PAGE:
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Balancing the Grind With Michelle Bourke, Founder & CEO of Foresight Digital

Michelle Bourke is the Founder & CEO of Foresight Digital, a plug & play growth team for companies that need their marketing and sales functions to scale fast or go global.

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1) To kick things off, could you tell us a little about your career background and current role?

I’m the founder and CEO of Foresight Digital. We’re a plug and play growth team for innovative companies that need to scale fast or go global.

I’ve been working in marketing, leadership and business growth for over 14 years. After an 8 year career in corporate marketing, I left to work on a couple of tech startup ideas while solo consulting for two years.

The startup community in Melbourne was less mature back then and so it was difficult to navigate but I loved the space; as soon as I got into it I realised I had found “my people”! I became deeply involved in building that community as a Board Director of Startup Victoria, while also founding the Female Founders Committee.

I founded Foresight back in late 2014, we went on to win the Telstra Business – New Business award in 2016, and in mid 2018 I rebranded the business from its former name to Foresight – which much better represents our difference and who we are.

Our mission at Foresight is to create game-changing brands of the future.

We believe that connecting data and emotion is the missing link that delivers sustainable marketing and sales performance for growing brands.

You’ll often find us working with scale-up companies across Australia, the US, UK and other global locations, who have recently raised a round of funding or have been able to bootstrap to a point where they’re ready to really invest in their growth.

We also perform marketing due diligence on scale-ups for Venture Capital firms, helping them accurately assess the potential investment, forecast growth and pinpoint key opportunities to scale.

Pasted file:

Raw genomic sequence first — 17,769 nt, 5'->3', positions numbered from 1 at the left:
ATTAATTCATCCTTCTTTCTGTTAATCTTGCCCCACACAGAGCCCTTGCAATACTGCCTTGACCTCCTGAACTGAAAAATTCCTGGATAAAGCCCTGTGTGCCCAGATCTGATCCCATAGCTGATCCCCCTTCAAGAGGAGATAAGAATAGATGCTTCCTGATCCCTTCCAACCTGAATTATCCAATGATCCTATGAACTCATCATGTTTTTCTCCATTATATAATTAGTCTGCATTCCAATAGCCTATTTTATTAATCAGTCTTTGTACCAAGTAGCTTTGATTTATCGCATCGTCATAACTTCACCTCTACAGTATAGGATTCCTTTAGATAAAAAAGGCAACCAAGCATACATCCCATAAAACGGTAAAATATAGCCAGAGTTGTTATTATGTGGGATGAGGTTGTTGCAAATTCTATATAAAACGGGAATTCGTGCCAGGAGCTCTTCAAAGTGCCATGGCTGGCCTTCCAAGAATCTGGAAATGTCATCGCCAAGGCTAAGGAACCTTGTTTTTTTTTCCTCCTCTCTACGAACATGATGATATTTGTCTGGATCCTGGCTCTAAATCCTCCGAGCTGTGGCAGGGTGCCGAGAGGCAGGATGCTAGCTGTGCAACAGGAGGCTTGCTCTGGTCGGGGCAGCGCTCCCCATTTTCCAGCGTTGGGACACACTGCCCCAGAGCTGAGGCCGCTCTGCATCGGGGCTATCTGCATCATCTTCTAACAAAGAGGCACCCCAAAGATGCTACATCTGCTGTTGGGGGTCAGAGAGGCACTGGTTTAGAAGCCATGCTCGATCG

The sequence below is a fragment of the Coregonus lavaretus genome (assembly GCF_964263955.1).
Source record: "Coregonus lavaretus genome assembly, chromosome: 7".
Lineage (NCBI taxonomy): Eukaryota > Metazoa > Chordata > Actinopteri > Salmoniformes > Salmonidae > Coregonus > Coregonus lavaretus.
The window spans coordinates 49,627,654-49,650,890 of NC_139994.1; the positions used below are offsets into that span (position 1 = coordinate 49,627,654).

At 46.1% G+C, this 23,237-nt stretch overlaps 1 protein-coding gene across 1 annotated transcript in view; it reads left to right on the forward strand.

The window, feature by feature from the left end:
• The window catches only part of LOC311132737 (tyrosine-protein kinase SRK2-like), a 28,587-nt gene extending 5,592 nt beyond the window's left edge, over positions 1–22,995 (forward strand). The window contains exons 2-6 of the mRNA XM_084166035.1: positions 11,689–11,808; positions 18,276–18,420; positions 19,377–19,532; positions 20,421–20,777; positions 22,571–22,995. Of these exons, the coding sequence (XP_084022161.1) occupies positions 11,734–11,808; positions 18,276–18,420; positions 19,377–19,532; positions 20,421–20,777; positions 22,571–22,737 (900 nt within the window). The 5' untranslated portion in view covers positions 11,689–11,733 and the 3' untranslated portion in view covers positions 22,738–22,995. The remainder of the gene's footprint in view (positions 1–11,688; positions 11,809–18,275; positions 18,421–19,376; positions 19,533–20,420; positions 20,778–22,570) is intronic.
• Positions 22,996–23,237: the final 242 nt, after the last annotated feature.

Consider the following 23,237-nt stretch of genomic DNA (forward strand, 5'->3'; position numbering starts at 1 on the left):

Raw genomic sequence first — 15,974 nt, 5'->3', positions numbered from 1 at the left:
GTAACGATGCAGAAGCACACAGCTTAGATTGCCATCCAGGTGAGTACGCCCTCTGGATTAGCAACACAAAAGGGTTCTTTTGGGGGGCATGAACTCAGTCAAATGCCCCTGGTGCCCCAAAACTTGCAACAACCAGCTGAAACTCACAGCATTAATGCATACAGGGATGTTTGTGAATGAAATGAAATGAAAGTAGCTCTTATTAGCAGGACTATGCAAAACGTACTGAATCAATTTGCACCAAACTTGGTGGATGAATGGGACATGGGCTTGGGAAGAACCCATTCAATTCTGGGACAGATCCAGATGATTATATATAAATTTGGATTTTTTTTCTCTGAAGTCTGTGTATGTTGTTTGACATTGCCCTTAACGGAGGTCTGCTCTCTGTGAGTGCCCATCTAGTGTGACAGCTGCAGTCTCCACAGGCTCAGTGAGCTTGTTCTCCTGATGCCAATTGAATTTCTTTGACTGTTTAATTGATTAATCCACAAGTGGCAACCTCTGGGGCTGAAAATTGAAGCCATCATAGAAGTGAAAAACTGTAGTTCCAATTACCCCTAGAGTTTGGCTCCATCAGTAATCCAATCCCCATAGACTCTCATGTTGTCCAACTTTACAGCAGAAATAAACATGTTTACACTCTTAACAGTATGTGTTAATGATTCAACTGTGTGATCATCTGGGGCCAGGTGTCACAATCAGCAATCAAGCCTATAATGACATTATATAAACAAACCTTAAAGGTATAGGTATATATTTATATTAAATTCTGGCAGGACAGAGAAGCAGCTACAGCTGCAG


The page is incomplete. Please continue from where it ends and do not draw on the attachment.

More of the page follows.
2) What does a typical day in the life look like for you? Can you take us through a recent workday?

As the CEO of a growing company, I still wear many hats, and so my work day breaks down differently to earlier in my career when I was only focussed on marketing.

These days, I focus each weekday on a specific area of the business. For instance in general, Monday is for finance and operations, Tuesday and Wednesday are for sales, Thursday is for marketing and Friday is for more internal meetings and HR.

The early part of every day however, always follows the same pattern which is based on Agency Agile – a methodology we invested in training on for our team about a year ago. A few of the key daily elements include:

  • A morning checkin which we hold at 9am each day. At checkin we go through our progress on all stories and value being delivered for clients. This way, all managers know where their teams are at, reducing the need to tap on shoulders and interrupt people during the day.
  • That’s followed by discussion time where I and other members of the team can talk about any important team announcements or interesting news.
  • And then coordination time where we call out who we need to quickly chat with. This means that it’s really easy to have meetings with multiple different people without having to set up ad hoc calendar invites for different times of the day. We know each of us will be available during coordination time and this keeps everything moving smoothly without interrupting everyone’s day flow.

Separately, I also like to have a couple of lunch sessions each week with members of my leadership team. This is separate from performance or other professional development reviews. It’s a way of keeping in touch with what’s happening more broadly in their lives, with their families and their teams, and understanding them as a whole person.

3) Does your current role allow for flexible or remote working? If so, how does that fit into your life and routine?

I’ve always loved working remotely. PJs are the best kind of office-wear don’t you think? Actually the other day I called one of our new recruits to let her know she’d got the job.

The first thing she asked me was “So what’s the office dress code?”. I told her “Oh mostly we just wear pyjamas to work” and she was ecstatic until I quickly told her it was a joke. After a brief moment of devastation, she’s now advocating for a “PJs At Work Day” which I must say I’m partial to!

In all seriousness though, when I was a solo consultant, working from home was a daily reality. But as a leader of a fast growing business at the moment, I feel it is important to be present as much as I possibly can be with the team in our office. We humans are social beings, and there is something that physical presence does to create calm and inner confidence in the team.